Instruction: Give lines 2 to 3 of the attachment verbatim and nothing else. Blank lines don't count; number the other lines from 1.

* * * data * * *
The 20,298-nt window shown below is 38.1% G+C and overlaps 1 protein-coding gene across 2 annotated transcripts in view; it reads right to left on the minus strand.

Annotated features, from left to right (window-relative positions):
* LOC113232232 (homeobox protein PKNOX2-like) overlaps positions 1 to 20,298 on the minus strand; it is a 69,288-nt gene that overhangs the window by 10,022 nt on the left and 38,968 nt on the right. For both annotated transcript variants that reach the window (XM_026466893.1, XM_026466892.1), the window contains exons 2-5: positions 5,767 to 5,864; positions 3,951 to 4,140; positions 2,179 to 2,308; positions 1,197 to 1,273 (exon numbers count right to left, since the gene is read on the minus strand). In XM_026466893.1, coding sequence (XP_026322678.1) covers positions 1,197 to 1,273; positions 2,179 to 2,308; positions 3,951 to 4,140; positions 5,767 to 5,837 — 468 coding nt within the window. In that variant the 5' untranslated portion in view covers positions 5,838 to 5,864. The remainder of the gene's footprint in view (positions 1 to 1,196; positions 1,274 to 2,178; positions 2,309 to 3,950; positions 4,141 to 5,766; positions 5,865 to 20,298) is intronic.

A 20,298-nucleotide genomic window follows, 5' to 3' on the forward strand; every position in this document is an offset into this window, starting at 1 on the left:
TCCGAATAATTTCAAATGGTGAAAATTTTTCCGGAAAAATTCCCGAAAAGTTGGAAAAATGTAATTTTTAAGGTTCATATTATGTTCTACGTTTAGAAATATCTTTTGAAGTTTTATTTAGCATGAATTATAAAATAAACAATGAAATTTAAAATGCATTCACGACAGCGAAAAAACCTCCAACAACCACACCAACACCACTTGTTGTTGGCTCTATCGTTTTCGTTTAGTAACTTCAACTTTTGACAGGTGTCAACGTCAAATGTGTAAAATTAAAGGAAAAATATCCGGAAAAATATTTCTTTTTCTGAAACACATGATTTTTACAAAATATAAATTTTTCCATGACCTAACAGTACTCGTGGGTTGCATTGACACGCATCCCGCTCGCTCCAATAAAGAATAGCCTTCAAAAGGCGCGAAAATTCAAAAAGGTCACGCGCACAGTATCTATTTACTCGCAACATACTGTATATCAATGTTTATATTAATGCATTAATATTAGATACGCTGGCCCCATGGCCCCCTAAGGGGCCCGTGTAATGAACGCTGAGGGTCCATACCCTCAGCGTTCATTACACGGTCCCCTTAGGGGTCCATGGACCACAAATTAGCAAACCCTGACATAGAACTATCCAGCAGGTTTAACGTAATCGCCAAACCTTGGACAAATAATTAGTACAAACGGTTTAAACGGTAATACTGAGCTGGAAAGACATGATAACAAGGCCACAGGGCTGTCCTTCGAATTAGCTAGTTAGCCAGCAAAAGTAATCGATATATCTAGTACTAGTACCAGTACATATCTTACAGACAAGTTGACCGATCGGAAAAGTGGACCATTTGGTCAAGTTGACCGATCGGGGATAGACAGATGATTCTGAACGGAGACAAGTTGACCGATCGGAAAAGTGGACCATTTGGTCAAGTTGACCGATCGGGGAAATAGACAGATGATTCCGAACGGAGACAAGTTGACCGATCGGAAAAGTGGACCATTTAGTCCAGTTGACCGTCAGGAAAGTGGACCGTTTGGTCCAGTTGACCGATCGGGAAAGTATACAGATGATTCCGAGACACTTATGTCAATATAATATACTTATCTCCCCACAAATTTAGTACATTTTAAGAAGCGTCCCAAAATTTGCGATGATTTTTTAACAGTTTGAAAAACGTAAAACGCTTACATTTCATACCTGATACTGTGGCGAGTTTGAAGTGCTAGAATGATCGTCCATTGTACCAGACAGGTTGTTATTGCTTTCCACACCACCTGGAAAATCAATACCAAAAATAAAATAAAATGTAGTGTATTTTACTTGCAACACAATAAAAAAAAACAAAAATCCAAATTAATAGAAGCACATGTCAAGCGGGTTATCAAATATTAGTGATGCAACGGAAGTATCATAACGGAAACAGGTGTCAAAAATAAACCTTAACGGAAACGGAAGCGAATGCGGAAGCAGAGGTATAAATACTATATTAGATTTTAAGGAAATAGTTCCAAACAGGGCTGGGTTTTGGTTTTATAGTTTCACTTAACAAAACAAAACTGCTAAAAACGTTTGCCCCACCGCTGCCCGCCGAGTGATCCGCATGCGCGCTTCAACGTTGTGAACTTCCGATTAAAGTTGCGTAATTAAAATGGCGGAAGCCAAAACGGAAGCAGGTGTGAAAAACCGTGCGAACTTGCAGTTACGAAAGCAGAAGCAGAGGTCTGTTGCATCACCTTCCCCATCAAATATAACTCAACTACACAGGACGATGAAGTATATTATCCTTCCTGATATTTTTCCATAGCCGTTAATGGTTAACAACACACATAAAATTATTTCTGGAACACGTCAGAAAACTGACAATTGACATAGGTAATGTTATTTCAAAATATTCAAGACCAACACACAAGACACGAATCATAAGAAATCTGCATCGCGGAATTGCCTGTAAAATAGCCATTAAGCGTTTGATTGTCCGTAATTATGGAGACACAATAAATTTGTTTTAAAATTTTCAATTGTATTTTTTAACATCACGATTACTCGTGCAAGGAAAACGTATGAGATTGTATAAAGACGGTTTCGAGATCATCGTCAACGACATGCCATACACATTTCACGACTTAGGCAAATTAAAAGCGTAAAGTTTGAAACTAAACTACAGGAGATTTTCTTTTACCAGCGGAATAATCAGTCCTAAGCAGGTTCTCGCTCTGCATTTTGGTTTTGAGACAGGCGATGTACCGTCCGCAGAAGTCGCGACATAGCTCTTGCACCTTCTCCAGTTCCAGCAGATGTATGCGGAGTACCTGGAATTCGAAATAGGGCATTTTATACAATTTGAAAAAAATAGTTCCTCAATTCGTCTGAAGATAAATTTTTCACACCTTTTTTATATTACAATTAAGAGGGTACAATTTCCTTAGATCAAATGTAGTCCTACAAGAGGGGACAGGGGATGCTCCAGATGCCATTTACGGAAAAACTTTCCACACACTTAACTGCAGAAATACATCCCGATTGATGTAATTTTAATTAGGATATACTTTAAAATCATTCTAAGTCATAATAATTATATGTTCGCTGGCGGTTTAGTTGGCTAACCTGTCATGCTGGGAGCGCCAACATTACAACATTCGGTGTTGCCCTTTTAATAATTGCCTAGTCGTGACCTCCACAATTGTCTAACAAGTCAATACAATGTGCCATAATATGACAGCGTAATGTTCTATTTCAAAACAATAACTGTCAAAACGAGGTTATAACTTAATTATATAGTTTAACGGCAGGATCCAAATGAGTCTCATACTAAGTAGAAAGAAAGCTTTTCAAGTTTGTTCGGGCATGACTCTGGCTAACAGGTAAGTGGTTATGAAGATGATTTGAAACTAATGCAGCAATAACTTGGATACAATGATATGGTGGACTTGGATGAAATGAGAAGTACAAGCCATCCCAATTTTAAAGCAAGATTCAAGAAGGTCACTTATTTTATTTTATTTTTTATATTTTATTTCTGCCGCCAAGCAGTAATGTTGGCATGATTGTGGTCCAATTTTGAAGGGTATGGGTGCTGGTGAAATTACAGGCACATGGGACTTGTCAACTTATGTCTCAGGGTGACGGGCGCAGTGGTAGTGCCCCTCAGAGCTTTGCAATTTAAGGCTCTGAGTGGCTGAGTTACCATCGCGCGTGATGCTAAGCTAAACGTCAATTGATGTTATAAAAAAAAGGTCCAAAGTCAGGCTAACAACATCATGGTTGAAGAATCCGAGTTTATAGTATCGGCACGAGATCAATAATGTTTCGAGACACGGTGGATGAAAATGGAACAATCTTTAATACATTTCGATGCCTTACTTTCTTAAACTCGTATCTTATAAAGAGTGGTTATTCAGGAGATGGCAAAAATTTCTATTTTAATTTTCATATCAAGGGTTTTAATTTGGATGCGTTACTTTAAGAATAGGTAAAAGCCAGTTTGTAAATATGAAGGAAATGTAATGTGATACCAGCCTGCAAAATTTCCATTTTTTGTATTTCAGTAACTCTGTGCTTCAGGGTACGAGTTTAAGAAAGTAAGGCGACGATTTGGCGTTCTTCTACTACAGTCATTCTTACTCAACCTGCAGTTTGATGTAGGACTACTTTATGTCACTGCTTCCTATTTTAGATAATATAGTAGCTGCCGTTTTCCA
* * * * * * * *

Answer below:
Annotated features, from left to right (window-relative positions):
* LOC113232232 (homeobox protein PKNOX2-like) overlaps positions 1 to 20,298 on the minus strand; it is a 69,288-nt gene that overhangs the window by 10,022 nt on the left and 38,968 nt on the right. For both annotated transcript variants that reach the window (XM_026466893.1, XM_026466892.1), the window contains exons 2-5: positions 5,767 to 5,864; positions 3,951 to 4,140; positions 2,179 to 2,308; positions 1,197 to 1,273 (exon numbers count right to left, since the gene is read on the minus strand). In XM_026466893.1, coding sequence (XP_026322678.1) covers positions 1,197 to 1,273; positions 2,179 to 2,308; positions 3,951 to 4,140; positions 5,767 to 5,837 — 468 coding nt within the window. In that variant the 5' untranslated portion in view covers positions 5,838 to 5,864. The remainder of the gene's footprint in view (positions 1 to 1,196; positions 1,274 to 2,178; positions 2,309 to 3,950; positions 4,141 to 5,766; positions 5,865 to 20,298) is intronic.